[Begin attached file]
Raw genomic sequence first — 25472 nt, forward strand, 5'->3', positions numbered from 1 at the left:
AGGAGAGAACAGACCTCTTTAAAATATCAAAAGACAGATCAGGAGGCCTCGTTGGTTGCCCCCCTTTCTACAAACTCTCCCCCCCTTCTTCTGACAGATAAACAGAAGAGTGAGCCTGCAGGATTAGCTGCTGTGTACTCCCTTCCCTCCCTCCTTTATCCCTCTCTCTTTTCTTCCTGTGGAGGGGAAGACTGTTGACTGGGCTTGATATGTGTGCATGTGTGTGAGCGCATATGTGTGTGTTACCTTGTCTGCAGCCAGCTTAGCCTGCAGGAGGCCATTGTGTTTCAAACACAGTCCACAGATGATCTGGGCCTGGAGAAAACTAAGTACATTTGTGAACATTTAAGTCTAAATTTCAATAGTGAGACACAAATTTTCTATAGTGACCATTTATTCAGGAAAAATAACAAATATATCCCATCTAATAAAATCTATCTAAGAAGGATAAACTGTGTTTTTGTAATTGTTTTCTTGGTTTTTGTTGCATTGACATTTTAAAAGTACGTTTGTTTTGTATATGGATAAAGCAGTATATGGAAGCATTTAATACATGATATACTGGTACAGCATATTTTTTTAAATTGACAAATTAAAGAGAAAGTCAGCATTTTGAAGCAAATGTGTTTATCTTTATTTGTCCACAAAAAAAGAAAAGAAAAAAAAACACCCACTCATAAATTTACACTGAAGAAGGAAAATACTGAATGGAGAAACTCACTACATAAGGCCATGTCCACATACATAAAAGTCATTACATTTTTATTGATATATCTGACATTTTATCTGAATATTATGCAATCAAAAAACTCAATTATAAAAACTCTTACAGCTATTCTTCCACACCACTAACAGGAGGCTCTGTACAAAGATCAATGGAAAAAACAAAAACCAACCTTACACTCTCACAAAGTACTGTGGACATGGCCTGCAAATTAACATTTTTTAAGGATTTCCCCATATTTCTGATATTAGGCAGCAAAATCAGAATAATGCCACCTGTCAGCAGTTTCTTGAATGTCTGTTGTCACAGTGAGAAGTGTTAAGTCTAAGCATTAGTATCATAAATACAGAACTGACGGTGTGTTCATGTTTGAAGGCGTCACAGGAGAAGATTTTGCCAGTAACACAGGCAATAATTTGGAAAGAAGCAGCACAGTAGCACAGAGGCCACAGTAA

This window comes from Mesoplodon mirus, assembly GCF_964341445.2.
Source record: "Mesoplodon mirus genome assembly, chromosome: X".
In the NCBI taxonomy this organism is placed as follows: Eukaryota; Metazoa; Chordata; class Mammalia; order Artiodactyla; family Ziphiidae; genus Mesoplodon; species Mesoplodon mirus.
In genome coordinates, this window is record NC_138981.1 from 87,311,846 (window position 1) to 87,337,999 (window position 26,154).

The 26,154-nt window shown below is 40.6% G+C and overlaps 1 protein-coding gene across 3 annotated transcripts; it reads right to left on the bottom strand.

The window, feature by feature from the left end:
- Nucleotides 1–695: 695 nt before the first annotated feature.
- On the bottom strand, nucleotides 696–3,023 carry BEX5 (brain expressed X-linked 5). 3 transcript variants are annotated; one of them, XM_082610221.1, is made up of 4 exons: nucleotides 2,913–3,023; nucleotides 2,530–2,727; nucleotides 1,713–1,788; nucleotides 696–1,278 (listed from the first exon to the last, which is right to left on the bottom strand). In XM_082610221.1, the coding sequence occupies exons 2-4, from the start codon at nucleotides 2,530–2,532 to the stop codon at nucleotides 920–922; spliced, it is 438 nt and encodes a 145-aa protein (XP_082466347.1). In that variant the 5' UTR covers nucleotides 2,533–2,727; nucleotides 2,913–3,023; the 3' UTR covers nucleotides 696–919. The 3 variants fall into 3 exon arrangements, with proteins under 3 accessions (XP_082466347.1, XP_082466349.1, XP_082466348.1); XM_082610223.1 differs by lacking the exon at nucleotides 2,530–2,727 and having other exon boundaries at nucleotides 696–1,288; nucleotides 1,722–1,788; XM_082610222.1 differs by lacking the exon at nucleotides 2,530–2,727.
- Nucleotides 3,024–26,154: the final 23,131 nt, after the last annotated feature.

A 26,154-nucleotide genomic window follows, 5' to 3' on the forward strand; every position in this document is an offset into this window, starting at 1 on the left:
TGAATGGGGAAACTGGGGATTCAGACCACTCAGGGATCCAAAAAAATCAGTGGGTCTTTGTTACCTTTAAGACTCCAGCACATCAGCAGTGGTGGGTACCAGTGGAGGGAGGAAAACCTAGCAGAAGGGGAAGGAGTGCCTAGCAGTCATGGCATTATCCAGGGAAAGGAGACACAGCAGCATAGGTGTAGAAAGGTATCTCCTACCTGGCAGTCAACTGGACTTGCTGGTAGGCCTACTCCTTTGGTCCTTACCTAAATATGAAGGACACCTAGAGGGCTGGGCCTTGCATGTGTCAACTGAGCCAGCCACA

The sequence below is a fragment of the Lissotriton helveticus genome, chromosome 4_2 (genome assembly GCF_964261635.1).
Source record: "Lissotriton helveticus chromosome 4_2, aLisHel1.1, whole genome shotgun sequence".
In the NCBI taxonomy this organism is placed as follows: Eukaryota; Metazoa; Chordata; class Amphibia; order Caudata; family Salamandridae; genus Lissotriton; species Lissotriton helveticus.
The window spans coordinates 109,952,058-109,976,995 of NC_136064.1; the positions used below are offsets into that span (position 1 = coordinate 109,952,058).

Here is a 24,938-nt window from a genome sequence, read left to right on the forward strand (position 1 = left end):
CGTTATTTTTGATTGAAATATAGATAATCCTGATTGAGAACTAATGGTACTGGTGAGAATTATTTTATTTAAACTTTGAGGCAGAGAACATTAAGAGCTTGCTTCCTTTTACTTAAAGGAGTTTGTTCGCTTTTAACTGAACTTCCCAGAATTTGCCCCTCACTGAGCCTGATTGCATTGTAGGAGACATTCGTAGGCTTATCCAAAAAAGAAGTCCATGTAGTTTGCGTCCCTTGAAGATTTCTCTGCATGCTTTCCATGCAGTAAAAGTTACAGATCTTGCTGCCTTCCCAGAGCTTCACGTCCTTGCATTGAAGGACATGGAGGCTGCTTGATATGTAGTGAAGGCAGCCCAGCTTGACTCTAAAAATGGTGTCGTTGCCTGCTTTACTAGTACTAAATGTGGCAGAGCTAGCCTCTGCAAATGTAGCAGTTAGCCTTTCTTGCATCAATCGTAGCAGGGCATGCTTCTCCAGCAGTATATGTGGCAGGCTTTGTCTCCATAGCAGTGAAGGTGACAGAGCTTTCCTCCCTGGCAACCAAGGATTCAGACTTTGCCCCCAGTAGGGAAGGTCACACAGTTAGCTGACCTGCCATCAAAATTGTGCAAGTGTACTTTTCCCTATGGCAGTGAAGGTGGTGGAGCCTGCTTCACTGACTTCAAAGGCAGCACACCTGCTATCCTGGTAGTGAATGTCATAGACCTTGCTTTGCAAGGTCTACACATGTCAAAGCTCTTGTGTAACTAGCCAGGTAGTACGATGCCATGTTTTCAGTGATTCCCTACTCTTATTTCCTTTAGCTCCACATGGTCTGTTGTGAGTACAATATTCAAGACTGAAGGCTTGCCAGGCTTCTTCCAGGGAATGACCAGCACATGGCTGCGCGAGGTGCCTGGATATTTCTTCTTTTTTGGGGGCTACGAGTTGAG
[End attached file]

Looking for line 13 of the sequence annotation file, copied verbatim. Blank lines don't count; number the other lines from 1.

TGAATGGGGAAACTGGGGATTCAGACCACTCAGGGATCCAAAAAAATCAGTGGGTCTTTGTTACCTTTAAGACTCCAGCACATCAGCAGTGGTGGGTACCAGTGGAGGGAGGAAAACCTAGCAGAAGGGGAAGGAGTGCCTAGCAGTCATGGCATTATCCAGGGAAAGGAGACACAGCAGCATAGGTGTAGAAAGGTATCTCCTACCTGGCAGTCAACTGGACTTGCTGGTAGGCCTACTCCTTTGGTCCTTACCTAAATATGAAGGACACCTAGAGGGCTGGGCCTTGCATGTGTCAACTGAGCCAGCCACA